How Zero Mass Uses Solar Panels To Pull Drinkable Water From Air?

Solar Panels

Imagine, regardless of the dry climate of a place like the Arizona desert, a completely off-grid and a self-contained unit, that could harvest drinking water from sunlight and air. Sounds like fiction?

Zero Mass Water created SOURCE, which is an innovative and elegant solution that has been reportedly producing high-quality and delicious drinking water from hydro-panels.

The water-harvesting technology with Zero Mass has been in the works for the past six years. It was first developed at the Arizona State University, where Cody Friesen, was teaching engineering and materials science. Founder and chief executive, Friesen stated that their goal was to use technology to get a water-abundant scenario.

How does it work?

SOURCE uses a multi-step system and has special nano-materials. The hydro-panel has a middle strip, and there is a proprietary porous material on either side of the middle section that generates heat. Inside the panel, there is another proprietary material that absorbs moisture from the air. The hydro-panel uses sunlight and takes the water out of those materials thereby creating a process that is quite similar to water forming on grass.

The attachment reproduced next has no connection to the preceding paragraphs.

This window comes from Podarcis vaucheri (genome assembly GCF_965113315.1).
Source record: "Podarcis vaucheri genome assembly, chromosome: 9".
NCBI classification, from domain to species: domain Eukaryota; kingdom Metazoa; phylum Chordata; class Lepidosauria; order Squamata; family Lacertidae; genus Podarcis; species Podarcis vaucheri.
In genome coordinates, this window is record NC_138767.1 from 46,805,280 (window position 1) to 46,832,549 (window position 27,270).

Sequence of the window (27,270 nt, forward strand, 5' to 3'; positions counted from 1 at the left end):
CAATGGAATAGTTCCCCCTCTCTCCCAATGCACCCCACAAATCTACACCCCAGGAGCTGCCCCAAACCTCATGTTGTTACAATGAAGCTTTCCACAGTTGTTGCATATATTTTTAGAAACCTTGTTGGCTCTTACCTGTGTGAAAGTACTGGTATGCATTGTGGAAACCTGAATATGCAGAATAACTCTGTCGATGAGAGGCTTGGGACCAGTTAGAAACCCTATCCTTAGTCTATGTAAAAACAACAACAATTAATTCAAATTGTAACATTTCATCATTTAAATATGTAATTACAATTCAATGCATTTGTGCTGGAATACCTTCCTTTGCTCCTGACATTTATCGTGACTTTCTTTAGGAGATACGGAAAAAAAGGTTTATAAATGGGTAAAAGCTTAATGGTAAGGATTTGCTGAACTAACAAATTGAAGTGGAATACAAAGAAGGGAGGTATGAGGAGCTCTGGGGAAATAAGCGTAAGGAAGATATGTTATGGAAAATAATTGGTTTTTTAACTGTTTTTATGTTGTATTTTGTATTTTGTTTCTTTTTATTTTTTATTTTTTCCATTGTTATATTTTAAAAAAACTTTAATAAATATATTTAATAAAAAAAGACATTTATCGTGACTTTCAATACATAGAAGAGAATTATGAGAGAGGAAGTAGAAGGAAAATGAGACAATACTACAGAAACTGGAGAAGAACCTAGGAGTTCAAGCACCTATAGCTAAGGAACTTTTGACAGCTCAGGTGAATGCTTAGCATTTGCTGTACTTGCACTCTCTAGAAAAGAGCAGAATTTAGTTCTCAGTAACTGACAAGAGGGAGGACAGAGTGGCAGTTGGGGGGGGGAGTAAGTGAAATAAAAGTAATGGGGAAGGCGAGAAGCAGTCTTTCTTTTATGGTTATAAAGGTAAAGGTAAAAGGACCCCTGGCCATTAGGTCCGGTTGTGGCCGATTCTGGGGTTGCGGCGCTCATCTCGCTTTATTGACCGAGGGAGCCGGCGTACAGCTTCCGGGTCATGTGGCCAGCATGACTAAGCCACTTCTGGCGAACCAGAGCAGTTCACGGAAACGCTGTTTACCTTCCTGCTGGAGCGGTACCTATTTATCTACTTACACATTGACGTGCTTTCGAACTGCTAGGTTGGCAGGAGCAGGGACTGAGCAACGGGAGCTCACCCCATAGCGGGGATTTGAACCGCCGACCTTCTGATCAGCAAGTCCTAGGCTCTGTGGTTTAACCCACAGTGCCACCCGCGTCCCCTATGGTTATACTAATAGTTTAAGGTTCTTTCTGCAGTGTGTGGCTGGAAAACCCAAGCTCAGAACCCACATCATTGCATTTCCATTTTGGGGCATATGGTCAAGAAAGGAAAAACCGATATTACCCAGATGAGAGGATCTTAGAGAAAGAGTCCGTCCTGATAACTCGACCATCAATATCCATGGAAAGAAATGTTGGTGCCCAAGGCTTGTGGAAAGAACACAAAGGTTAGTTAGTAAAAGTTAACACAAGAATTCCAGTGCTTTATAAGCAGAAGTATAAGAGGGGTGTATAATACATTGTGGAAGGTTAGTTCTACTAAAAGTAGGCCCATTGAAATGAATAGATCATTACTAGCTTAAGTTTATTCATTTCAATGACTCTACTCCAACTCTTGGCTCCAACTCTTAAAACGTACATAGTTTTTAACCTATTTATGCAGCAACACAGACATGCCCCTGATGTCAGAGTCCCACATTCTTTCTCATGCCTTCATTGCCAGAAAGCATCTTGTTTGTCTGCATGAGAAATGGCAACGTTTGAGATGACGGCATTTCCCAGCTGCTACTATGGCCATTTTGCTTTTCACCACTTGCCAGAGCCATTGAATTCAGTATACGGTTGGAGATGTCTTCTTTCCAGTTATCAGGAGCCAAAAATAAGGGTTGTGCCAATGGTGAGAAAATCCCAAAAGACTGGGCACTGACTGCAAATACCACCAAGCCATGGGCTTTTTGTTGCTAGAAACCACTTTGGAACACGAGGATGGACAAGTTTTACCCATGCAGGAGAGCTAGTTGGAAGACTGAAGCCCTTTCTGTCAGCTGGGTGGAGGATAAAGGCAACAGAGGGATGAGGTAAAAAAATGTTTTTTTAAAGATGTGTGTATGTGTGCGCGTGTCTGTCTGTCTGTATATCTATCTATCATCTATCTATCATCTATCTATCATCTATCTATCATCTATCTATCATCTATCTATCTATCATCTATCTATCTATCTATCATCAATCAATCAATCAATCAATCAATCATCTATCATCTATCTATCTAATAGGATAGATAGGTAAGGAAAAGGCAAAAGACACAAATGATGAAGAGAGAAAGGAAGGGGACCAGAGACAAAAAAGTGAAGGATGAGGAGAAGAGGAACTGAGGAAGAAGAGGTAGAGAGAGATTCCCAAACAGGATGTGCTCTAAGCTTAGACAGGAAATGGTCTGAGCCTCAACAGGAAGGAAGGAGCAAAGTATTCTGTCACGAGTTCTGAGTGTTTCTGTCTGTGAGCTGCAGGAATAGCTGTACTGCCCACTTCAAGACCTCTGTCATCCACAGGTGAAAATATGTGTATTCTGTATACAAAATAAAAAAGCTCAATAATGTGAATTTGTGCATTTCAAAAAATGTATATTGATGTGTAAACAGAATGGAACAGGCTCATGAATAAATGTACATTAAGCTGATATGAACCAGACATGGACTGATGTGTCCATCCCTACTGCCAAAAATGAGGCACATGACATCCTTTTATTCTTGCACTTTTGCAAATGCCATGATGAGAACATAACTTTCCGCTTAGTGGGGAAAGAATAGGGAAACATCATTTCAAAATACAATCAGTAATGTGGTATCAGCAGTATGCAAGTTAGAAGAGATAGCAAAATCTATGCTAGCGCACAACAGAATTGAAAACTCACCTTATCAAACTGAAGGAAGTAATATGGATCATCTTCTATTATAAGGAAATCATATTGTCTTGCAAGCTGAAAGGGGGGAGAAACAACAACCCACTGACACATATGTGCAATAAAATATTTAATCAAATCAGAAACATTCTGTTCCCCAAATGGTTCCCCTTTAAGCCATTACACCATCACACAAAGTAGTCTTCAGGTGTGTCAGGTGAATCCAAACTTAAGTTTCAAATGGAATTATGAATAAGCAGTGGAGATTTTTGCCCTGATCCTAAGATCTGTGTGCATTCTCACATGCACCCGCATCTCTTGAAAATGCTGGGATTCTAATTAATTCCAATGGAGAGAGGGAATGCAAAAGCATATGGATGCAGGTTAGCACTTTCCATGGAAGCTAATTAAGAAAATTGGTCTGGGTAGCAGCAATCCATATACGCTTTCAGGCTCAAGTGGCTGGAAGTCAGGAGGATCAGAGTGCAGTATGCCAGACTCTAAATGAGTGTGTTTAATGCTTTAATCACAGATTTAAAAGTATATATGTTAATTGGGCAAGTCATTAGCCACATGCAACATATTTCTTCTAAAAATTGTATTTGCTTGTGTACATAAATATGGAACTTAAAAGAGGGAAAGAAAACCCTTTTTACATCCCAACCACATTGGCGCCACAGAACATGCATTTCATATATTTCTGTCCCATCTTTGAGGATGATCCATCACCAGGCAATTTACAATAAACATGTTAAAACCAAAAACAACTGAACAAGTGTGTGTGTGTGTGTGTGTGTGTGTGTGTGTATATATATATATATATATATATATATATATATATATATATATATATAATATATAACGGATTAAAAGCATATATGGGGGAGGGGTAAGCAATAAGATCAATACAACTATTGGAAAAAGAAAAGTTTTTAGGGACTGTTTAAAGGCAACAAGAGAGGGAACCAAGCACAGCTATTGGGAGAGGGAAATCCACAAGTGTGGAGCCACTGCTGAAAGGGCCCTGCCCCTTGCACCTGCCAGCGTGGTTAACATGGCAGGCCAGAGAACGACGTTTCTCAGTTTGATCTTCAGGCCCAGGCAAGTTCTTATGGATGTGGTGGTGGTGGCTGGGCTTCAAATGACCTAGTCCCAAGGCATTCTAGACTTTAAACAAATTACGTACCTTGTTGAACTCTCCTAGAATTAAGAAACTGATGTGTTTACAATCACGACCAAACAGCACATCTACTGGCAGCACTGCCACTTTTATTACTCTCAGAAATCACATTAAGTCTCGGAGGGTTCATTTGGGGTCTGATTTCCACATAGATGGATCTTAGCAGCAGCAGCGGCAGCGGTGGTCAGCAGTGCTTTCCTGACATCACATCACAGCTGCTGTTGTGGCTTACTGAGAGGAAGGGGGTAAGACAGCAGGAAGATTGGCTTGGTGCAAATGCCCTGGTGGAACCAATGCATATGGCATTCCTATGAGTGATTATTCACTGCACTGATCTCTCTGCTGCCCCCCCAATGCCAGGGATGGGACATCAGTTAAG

Zero Mass’ network operations center can observe the performance of the panels that have been distributed in around 8 countries on 3 continents. Mike Robinson, a mechanical engineer at Zero Mass states that they could teach the panel to always optimize the water that it makes.

Costs & Benefits

The typical setup for a home could cost around $2,000-$4,500. And, each panel could hold around 30 liters in a reservoir. Zero Mass could soon provide clean, quality drinking water to schools, homes, and businesses all over the world. And, the setup could be done from a hurricane-stricken Puerto Rico to high-end homes in California.

Way Ahead

Zero Mass Water has a long way to go, and Dr. Ashok Gadgil, Chair Professor of Safe Water and Sanitation in the Environmental Engineering department at UC Berkeley, rightly poses questions about the cost-effectiveness and right affordability for the water.

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